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Daily Briefing

Deep buzz for the content-deprived

Every weekday, while you get showered and dressed, we pluck these dewy- fresh, breaking stories from the info-clogged byways of the datasphere. Pour yourself a cup of coffee and stoke up on everything you need to know, or at least enough to fake it.

K Street Suffers From Twitter Jitters
Dave Levinthal, Politico | K Street Suffers From Twitter Jitters | October 18, 2011

There are no smoke-filled backrooms in cyberspace — or even a spot for a simple hallway conversation.

So some lobbyists are shocked these days to walk into congressional offices and find staffers communicating not by phone but through Facebook. They’re surprised to witness members of Congress transfixed by their iPhones while updating their Twitter feeds. They’re puzzled to hear government officials suggest “meeting” by Google-chat...

Notes From a Dragon Mom
Emily Rapp, The New York Times Opinion | Notes From a Dragon Mom | October 17, 2011

MY son, Ronan, looks at me and raises one eyebrow. His eyes are bright and focused. Ronan means “little seal” in Irish and it suits him.

I want to stop here, before the dreadful hitch: my son is 18 months old and will likely die before his third birthday. Ronan was born with Tay-Sachs, a rare genetic disorder. He is slowly regressing into a vegetative state.  He’ll become paralyzed, experience seizures, lose all of his senses before he dies. There is no treatment and no cure...

Amazon Signs Up Authors, Writing Publishers Ouf of Deal
David Streitfeld, The New York Times | Amazon Signs Up Authors, Writing Publishers Out of Deal | October 17, 2011

Amazon.com has taught readers that they do not need bookstores. Now it is encouraging writers to cast aside their publishers. Amazon will publish 122 books this fall in an array of genres, in both physical and e-book form. It is a striking acceleration of the retailer’s fledging publishing program that will place Amazon squarely in competition with the New York houses that are also its most prominent suppliers...

How a Smoggy Chinese City Turned Green
Christina Larson, The Guardian | How a Smoggy Chinese City Turned Green | October 17, 2011

Shenyang -- once a key in Mao Zedong's push to industrialie China -- has begun to emerge from its smoggy past, cleaning up its factories and expanding its green spaces...

Koreans to Occupy (Their) Wall Street
Song Jung-a, Financial Times' beyondbrics | Koreans to Occupy (Their) Wall Street | October 14, 2011
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When it comes to demonstrations, Koreans are second to none. The country’s vociferous civic groups and militant labour unions plan to join the “Occupy Wall Street” movement in the US and hold a massive rally this weekend in Yoido, central Seoul, where most major financial institutions and regulators are based...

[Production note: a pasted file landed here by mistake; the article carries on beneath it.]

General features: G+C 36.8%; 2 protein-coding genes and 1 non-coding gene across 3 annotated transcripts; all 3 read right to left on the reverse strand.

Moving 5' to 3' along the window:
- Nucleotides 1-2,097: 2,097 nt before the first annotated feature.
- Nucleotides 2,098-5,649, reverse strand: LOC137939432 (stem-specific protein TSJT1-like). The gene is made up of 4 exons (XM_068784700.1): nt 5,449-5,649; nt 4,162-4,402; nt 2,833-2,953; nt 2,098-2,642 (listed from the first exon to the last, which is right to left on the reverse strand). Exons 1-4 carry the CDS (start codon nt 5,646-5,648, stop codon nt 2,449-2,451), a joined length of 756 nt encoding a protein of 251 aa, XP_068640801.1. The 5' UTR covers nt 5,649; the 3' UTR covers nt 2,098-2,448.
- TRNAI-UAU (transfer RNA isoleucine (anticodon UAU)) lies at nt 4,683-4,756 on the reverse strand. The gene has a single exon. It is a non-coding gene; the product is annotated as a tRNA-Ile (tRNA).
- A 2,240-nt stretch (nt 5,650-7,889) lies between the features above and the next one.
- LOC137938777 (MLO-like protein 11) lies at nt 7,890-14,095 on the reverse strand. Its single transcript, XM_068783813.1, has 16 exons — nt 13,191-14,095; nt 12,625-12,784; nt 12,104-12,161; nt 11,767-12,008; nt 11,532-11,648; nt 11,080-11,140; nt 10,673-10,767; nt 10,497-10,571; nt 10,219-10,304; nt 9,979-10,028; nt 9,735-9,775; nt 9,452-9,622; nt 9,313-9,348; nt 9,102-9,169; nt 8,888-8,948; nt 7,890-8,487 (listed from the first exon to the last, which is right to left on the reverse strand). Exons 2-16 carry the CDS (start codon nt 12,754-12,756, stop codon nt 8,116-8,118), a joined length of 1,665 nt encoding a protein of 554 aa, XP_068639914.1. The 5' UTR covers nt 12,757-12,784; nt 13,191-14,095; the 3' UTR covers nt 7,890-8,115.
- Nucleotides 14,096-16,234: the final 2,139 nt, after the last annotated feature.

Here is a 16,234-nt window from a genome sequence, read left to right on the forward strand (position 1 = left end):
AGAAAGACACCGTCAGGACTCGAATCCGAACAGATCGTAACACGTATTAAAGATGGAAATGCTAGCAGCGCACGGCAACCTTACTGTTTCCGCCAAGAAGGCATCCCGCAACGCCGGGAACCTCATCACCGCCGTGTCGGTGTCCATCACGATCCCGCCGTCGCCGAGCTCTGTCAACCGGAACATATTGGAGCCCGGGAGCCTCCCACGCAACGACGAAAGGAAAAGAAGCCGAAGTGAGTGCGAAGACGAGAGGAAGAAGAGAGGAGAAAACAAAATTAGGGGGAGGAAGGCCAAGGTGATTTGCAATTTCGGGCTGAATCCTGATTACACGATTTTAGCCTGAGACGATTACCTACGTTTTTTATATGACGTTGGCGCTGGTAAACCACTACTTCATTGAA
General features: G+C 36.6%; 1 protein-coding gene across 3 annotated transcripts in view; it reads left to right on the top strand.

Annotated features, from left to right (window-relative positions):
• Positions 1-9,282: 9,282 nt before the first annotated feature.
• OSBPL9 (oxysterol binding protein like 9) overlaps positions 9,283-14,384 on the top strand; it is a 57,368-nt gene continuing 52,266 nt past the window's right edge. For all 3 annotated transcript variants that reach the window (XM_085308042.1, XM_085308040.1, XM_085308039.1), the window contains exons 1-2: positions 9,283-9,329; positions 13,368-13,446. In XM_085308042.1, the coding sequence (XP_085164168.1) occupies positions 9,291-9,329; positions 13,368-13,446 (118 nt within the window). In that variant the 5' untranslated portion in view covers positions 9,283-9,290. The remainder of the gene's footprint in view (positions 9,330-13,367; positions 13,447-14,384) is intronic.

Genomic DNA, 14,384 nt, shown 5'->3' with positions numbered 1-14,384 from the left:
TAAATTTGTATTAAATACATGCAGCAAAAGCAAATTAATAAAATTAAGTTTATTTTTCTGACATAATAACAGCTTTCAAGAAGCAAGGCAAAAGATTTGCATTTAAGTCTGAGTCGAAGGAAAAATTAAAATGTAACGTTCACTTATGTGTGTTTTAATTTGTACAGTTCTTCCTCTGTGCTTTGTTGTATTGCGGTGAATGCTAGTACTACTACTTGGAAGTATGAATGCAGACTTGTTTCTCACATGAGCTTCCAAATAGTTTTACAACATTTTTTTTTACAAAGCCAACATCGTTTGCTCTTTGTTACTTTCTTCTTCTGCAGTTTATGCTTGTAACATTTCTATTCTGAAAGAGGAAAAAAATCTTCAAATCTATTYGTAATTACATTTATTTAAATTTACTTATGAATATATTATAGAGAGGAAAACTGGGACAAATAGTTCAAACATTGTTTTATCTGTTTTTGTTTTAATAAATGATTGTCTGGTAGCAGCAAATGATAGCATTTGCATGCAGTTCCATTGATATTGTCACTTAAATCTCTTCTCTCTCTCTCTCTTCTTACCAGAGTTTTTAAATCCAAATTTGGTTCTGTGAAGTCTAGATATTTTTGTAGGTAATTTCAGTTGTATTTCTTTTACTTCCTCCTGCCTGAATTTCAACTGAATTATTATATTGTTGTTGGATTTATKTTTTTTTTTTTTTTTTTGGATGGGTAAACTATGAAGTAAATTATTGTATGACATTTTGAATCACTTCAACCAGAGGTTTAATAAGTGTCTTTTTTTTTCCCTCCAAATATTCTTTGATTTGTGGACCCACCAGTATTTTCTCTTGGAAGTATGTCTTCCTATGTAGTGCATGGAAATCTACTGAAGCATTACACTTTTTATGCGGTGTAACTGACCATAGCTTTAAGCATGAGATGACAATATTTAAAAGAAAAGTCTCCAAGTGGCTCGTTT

Insiders Voice Doubts About CIA's 9/11 Story
Rory O'Connor and Ray Nowosielski, Salon | Insiders Voice Doubts About CIA's 9/11 Story | October 14, 2011

Former FBI agents say the agency's bin Laden unit misled them about two hijackers...

The Agony and Ecstasy of Mike Daisey
Daniel Smith, Slate | The Agony and Ecstasy of Mike Daisey | October 14, 2011

Eight days ago, I received a call from the monologist Mike Daisey, whom I’ve been speaking with lately out of an interest in his work. The call was unexpected, and Daisey sounded weary and out-of-sorts. I wasn’t surprised by his mood. Since July of 2010, in cities from Hyderabad to Vancouver to Washington, Daisey has been performing an ambitious and heartfelt work titled The Agony and the Ecstasy of Steve Jobs, and 45 minutes earlier the news had arrived that Jobs was dead...

What the New Deal Accomplished
Michael Hiltzik, Slate | What the New Deal Accomplished | October 13, 2011

651,000 miles of highway. 8,000 parks. The Triborough Bridge. Do conservatives who attack the New Deal actually know what America gained from it?...

Mikhail Gorbachev: We Should Have Preserved the Soviet Union
Fred Weir, The Christian Science Monitor | Mikhail Gorbachve: We Should Have Preserved the Soviet Union | October 13, 2011

On the 20th anniversay of the Soviet Union's collapse, former President Mikhail Gorbachev says the U.S. should have backed his promotion of perestroika, or political and economic reforms. He says that Vladimir Putin is dragging Russia backward...

Tea Party Goes After Occupy Wall Street
Robin Bravender and Kenneth P. Vogel, Politico | Tea Party Goes After Occupy Wall Street | October 13, 2011

 

The tea party isn’t about to make room for the new protesters on the block.

Big tea party groups have launched an attack against the Occupy Wall Street protests, challenging the line that the anti-corporate uprising is the “the tea party of the left.” Tea partiers and their allies are looking to de-legitimize the protests circulating in the anti-Wall Street crowds, hunting for evidence of union ties, fringe rhetoric and bad behavior — ranging from news of arrests, to recordings of incendiary speeches, to tales of littering, drug use and debauchery...